Locked out Rio Tinto workers in London to denounce mining giant's Olympic role

OTTAWA – Officials of the union representing locked out Rio Tinto Alcan workers in Quebec were in London on Monday to denounce the mining giant’s participation in the upcoming Olympic Games.

Rio Tinto (NYSE:RIO) supplied metal for the 4,700 medals that will be handed out to the gold, silver and bronze medal finishers at the Summer Olympics and the Paralympics.

The United Steelworkers, which represents 780 employees in Alma, Que., who were locked out Dec. 31, joined the London Mining Network group in denouncing the company’s environmental record and its relationship with workers.

In a video posted online, the group said that “injustice and pollution tarnish the Olympic medals.”

It held a news conference Monday demanding the Games dissociate themselves from the company.

Union representative Guy Farrell, who participated in the news conference, said Rio Tinto’s actions are “immoral.”

“The Olympics are prestigious. It does not make sense to let Rio Tinto supply the Olympic medals,” he said in a telephone interview from London.

Farrell said that during their visit union activists plan to follow Rio Tinto officials around the British capital.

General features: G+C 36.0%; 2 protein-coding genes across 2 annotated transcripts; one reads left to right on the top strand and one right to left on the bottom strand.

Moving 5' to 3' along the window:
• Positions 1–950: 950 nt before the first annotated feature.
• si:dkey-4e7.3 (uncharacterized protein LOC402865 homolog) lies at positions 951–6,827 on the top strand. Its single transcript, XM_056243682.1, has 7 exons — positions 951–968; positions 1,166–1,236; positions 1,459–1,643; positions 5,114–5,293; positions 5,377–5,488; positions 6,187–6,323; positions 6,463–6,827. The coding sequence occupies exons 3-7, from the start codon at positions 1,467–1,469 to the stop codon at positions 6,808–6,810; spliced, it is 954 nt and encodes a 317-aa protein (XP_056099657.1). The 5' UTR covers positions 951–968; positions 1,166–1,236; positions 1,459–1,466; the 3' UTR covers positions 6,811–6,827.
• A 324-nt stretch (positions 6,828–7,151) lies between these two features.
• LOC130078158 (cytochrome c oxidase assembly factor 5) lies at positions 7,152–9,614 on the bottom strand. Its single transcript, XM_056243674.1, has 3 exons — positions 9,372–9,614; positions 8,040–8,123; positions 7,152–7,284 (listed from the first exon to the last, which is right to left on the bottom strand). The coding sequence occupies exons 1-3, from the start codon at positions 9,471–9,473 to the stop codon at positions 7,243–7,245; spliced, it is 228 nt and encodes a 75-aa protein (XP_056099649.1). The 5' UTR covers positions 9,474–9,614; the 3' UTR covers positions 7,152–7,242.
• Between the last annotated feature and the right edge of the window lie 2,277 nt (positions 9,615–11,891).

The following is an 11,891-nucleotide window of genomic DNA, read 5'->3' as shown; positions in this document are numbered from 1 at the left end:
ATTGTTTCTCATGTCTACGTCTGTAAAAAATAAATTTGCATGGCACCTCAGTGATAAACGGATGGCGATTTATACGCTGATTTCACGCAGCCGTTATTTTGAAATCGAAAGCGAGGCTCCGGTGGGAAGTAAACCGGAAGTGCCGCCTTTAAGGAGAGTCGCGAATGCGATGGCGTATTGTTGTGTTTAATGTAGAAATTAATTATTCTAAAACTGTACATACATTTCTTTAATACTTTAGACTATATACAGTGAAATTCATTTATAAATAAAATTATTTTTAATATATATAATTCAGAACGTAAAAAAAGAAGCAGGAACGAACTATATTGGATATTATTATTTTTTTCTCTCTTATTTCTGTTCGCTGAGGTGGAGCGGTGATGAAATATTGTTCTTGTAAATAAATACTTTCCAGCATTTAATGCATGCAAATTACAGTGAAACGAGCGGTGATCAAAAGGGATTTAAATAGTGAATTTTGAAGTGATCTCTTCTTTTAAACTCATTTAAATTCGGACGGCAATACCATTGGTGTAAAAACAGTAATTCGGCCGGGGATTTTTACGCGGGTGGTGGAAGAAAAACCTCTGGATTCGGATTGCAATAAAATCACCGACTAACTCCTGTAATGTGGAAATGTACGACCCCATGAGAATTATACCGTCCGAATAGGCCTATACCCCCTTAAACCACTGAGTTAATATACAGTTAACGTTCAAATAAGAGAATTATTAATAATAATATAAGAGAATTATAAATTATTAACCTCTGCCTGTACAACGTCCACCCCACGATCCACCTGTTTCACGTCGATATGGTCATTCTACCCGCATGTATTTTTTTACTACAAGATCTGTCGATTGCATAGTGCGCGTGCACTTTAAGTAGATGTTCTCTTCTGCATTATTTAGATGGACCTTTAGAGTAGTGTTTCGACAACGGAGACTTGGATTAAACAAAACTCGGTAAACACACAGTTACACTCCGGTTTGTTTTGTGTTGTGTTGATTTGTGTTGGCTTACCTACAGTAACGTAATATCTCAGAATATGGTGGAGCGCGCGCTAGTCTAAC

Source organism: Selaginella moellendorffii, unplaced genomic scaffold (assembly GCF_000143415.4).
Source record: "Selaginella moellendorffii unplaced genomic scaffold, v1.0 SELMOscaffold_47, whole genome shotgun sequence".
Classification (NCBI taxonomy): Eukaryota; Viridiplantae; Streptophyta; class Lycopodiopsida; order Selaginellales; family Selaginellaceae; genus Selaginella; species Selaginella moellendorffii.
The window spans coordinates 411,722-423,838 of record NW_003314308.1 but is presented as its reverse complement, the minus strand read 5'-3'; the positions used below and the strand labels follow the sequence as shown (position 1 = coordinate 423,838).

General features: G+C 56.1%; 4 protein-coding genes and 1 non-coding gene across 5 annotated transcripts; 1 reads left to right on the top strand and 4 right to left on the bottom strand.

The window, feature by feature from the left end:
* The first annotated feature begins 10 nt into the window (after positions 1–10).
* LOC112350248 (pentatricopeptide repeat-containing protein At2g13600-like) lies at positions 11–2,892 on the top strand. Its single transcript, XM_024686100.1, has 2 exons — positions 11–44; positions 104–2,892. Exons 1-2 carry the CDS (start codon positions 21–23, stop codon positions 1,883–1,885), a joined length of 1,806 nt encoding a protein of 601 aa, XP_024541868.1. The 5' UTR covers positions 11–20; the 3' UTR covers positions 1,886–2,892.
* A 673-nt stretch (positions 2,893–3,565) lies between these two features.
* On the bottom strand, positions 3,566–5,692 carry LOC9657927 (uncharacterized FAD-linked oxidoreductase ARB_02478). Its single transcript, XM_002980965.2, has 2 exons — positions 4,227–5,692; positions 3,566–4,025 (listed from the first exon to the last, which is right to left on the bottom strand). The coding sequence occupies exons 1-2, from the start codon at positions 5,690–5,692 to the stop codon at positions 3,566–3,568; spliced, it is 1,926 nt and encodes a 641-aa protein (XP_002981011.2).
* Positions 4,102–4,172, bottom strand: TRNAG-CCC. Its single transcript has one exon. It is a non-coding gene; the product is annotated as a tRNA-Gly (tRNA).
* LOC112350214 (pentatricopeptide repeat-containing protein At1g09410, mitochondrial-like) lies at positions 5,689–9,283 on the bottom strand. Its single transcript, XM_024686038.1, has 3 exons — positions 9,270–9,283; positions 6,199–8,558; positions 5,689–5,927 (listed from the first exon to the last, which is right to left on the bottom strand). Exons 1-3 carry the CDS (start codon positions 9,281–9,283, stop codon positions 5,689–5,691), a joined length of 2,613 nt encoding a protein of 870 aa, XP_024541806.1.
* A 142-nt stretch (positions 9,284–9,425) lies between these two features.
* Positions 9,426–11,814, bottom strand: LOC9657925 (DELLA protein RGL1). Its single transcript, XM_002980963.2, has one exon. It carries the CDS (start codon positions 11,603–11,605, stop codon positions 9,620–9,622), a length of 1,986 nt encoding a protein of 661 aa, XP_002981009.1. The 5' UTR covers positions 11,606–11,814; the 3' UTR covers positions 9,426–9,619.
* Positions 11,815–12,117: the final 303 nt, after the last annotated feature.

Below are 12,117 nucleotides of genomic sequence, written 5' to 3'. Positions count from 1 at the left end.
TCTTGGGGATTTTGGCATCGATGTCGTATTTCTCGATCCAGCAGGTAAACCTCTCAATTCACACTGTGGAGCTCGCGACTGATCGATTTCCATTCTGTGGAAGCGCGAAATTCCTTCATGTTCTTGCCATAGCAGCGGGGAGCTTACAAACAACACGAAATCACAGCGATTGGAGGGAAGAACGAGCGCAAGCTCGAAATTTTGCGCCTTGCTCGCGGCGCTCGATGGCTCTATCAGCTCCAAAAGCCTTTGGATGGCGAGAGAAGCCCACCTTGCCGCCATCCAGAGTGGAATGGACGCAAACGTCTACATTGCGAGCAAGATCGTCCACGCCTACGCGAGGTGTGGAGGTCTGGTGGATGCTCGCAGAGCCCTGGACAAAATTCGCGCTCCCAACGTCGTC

“You won’t be able to hide,” he said. “No matter where you are going to go, we’ll be there. We will hound you.”

The steelworkers also plan demonstrations in Quebec City next month where International Olympic Committee representatives will participate in a gathering of 1,500 members of major sports federations.

A protest March 31 in Alma attracted several thousand people, including union officials from outside the country.

Rio Tinto spokesman Bryan Tucker said the company is in contact with a mediator in the dispute with the Quebec workers but “there are no talks scheduled with the union at this time.”

The Quebec Superior Court has limited the number of people that can join the picket line near the company’s aluminum processing plant, about 225 kilometres north of Quebec City.

The union has said the major issue is the company’s increasing use of subcontractors to replace workers who retire.

The Alma facility, one of Rio Tinto Alcan’s most important North American aluminum smelters, is currently operating at about one-third of its 438,000-tonne capacity.